Invest in a second tuned piano (if your sanctuary has space available) and schedule different budding pianists to play along with the main pianist. This not only provides excellent training, but helps fill in the song service.
Each member has a box for church updates, inter-member correspondence, notes, etc. This can save lots of money and keep good communication.
The services never go “overtime” and the music can be themed to the message if planned well.
A different pastor or speaker is scheduled to present a specific topic each week. The midweek service is moved to Thursday evening to accommodate the speakers. It’s a great way to infuse new ideas and keep your summer mid-week ministry vibrant.
Collect a loose change offering weekly to share a bonus gift at Christmas with the missionaries. Sometimes the monies are used to purchase needed items for special projects.
Attach clear acrylic holders to the Missions wall to hold letters so they are easily read and remain neat. Last months letter can go behind the current one. A prayer card can also be inserted or placed alongside the letter.
Encourage members to bring to the church nice items (clothes, dishes, tools, books, etc.) they no longer need or use. Display the items neatly in a Sunday School room or the Fellowship Hall. After a service, announce that any needed items can be picked up free of charge for one hour. No money is exchanged, only goods. After the exchange, any items that remain will be given to needy people, taken to shelters or second hand stores. Plan the exchange once every quarter (3 months).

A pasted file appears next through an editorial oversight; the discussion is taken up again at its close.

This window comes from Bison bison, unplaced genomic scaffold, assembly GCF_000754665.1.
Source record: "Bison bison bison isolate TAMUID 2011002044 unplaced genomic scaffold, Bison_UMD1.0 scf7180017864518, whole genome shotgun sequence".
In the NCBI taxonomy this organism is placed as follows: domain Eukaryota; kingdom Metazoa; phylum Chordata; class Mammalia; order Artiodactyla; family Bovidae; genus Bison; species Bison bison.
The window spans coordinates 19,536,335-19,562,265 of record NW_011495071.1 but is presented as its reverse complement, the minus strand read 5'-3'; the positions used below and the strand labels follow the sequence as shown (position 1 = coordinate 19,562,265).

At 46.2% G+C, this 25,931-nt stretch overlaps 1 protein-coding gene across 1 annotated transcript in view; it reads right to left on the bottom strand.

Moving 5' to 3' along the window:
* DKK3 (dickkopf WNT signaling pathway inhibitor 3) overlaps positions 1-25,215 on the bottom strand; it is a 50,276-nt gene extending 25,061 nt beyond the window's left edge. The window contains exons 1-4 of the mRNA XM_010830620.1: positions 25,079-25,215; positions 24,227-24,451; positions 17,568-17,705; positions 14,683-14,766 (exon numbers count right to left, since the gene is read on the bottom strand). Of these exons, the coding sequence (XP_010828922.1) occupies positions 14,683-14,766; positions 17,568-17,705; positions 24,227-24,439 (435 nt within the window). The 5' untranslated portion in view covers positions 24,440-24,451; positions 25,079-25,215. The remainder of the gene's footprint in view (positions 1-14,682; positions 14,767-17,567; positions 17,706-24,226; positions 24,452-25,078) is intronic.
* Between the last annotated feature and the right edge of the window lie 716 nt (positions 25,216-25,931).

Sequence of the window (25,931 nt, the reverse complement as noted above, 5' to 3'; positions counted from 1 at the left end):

Set the fellowship tables up differently to encourage the building of new friendships and keep variety. Obviously your fellowship hall and the number of guests may dictate some arrangements, but use rows, double width combinations, slants, squares, etc. to keep things fresh.
If possible have a live instrument played during the meal. This may be a great time to have young budding musicians get some experience). If none are available, prepare to play an appropriate CD to accompany the meal.
Every few months all visitors who have come are invited to lunch at the church. The pastor greets the people, tells of the various ministries offered and prays for the planned meal. After the meal, a guided tour of the church property is conducted to familiarize newcomers with the facilities and ministry locations.
Church Potlucks don’t have to take forever. Decide in advance on a menu (ie. chicken, mashed potatoes, coleslaw, pickles and rolls) and have people sign up. Set up 3 (or more) serving tables on a slant ( \ \ \ ) funneling toward the empty eating tables. Place the same menu items (though the dishes may differ) on each table. Have people form a line and go down both sides of the tables (6 lines). Set up a separate drink station and desert table in another corner of the room. 200 people can easily be served, eat and be happy in less than 30 minutes.
Make your afterglow or fellowship more than just a meal. Create a theme like Soup-er Saints, Carnival (popcorn, Crackerjacks, licorice), Picnic on the grounds with blankets, etc., Cookout or Tailgate Treats. Decorate. Have some good icebreakers and mixer games. Encourage hearty fellowship and interaction with a biblical story or passage.
List on a large white board all jobs needing accomplished. Bid or assign the jobs to various team members based on skills and mark them off. When a task is complete, return to the board for another assignment. End on time.
Insert a mini diversion (a game or refreshment or ice breaker) to keep the work fun and the workers sharing multiple good memories from their labor.